SSH: The Secure Shell (The Definitive Guide)
Barrett, Silverman, & Byrnes / O’Reilly

SSH Frequently Asked Questions

What's the difference between versions 1 and 2 of the SSH protocol?

SSH protocol, version 2 SSH protocol, version 1
Separate transport, authentication, and connection protocols One monolithic protocol
Strong cryptographic integrity check Weak CRC-32 integrity check; admits an insertion attack in conjunction with some bulk ciphers.
Supports password changing N/A
Any number of session channels per connection (including none) Exactly one session channel per connection (requires issuing a remote command even when you don't want one)
Full negotiation of modular cryptographic and compression algorithms, including bulk encryption, MAC, and public-key Negotiates only the bulk cipher; all others are fixed
Encryption, MAC, and compression are negotiated separately for each direction, with independent keys The same algorithms and keys are used in both directions (although RC4 uses separate keys, since the algorithm's design demands that keys not be reused)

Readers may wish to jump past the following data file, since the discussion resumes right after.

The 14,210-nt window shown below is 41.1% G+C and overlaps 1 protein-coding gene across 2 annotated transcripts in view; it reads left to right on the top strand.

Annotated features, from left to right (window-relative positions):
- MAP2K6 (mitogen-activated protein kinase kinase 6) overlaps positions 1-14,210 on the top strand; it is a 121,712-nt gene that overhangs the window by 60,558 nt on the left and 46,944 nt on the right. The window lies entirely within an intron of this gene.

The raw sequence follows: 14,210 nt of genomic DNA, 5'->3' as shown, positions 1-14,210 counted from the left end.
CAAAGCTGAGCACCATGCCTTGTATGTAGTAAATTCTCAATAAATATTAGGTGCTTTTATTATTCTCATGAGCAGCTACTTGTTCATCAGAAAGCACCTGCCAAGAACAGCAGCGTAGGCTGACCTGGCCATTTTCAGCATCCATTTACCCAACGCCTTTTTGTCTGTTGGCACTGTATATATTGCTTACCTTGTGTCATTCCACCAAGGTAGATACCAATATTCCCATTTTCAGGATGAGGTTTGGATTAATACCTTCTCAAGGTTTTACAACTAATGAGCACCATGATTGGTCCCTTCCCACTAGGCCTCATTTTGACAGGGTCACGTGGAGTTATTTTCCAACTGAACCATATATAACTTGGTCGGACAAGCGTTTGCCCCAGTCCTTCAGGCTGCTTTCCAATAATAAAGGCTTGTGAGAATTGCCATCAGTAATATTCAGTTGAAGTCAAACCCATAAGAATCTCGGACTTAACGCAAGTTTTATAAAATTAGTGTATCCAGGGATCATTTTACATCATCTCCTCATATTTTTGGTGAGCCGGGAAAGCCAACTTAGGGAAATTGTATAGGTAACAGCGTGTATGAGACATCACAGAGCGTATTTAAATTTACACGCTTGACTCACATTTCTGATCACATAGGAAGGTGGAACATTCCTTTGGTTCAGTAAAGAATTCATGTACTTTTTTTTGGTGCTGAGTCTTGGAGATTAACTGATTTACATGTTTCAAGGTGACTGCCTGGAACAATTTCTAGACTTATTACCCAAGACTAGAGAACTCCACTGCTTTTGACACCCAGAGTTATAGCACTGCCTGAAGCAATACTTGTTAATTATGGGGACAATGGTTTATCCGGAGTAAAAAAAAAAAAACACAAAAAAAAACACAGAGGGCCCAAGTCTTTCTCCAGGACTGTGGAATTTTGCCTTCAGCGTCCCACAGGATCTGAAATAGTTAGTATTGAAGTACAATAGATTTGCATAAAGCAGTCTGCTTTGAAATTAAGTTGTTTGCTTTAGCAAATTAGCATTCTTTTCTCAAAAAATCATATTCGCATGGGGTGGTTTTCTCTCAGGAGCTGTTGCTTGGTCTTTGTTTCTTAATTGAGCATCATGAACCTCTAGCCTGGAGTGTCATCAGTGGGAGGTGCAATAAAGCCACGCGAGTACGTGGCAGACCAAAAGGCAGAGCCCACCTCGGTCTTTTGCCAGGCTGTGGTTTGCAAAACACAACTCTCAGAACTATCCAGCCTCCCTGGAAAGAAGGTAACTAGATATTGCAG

Extensible algorithm/protocol naming scheme allows local extensions while preserving interoperability Fixed encoding precludes interoperable additions
User authentication methods:
  • publickey (DSA, RSA*, OpenPGP)
  • hostbased
  • password
  • (Rhosts dropped due to insecurity)
Supports a wider variety:
  • public-key (RSA only)
  • RhostsRSA
  • password
  • Rhosts (rsh-style)
  • TIS
  • Kerberos
Use of Diffie-Hellman key agreement removes the need for a server key Server key used for forward secrecy on the session key
Supports public-key certificates N/A
User authentication exchange is more flexible, and allows requiring multiple forms of authentication for access. Allows for exactly one form of authentication per session.
hostbased authentication is in principle independent of client network address, and so can work with proxying, mobile clients, etc. (though this is not currently implemented). RhostsRSA authentication is effectively tied to the client host address, limiting its usefulness.
periodic replacement of session keys N/A

* Not all SSH-2 implementations support RSA yet for user authentication or host keys, since it's a relatively recent addition. The RSA algorithm was originally omitted from the protocol due to its patent status, but that patent has since expired.